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Crime, Police, and Penal PolicyEuropean Experiences 1750-1940$
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Clive Emsley

Print publication date: 2007

Print ISBN-13: 9780199202850

Published to Oxford Scholarship Online: September 2007

DOI: 10.1093/acprof:oso/9780199202850.001.0001

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Penal Policies and the Impact of War

Penal Policies and the Impact of War

(p.227) 12 Penal Policies and the Impact of War
Crime, Police, and Penal Policy

Clive Emsley (Contributor Webpage)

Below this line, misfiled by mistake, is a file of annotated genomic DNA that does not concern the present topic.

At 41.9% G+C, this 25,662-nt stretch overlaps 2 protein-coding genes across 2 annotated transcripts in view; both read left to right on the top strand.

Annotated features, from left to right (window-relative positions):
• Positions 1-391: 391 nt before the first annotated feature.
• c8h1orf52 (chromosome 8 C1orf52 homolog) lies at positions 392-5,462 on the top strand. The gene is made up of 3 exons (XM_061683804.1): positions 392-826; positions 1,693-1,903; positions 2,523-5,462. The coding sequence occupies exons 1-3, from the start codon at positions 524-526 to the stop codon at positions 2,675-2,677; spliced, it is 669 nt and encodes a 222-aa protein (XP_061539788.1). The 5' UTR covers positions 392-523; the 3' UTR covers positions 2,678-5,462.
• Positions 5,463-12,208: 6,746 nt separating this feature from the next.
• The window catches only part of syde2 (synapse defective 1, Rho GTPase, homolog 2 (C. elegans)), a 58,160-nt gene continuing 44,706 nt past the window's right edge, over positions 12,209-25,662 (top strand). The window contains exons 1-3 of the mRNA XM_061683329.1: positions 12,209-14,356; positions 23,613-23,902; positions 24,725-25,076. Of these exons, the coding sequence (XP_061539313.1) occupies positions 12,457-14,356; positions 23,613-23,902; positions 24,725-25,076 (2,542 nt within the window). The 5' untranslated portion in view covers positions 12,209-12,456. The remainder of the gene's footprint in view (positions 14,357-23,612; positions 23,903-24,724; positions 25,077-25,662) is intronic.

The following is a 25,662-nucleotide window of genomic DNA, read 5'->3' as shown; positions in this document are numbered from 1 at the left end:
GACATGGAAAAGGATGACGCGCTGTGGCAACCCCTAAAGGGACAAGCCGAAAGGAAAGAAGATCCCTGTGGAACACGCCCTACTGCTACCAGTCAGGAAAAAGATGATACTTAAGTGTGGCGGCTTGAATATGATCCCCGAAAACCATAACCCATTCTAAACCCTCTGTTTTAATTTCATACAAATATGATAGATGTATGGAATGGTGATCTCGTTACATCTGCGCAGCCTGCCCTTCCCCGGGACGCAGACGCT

Oxford University Press

Before the outbreak of the First World War across Europe, there were some general moves towards liberalization in the courts and the alleviation of punishment, most notably with regard to juveniles. The war had a noticeable impact on the statistics of crime: overall it declined, though proportionately, the number of female and juvenile offenders increased. At the end of the war, there were concerns about brutalized veterans and men with war psychoses returning to commit crimes. There appears to have been a significant increase in offending in the defeated states after the war, and Weimar Germany in particular witnessed an obsession with violence, murder and sex crimes during the post-war period. In general, however, by the mid-1920s crime levels had returned to roughly the pre-war pattern and the usual suspects — vagrants and the work-shy — continued to be stigmatized.

Keywords:   courts, crime statistics, First World War, murder, punishment, sex crimes, violence

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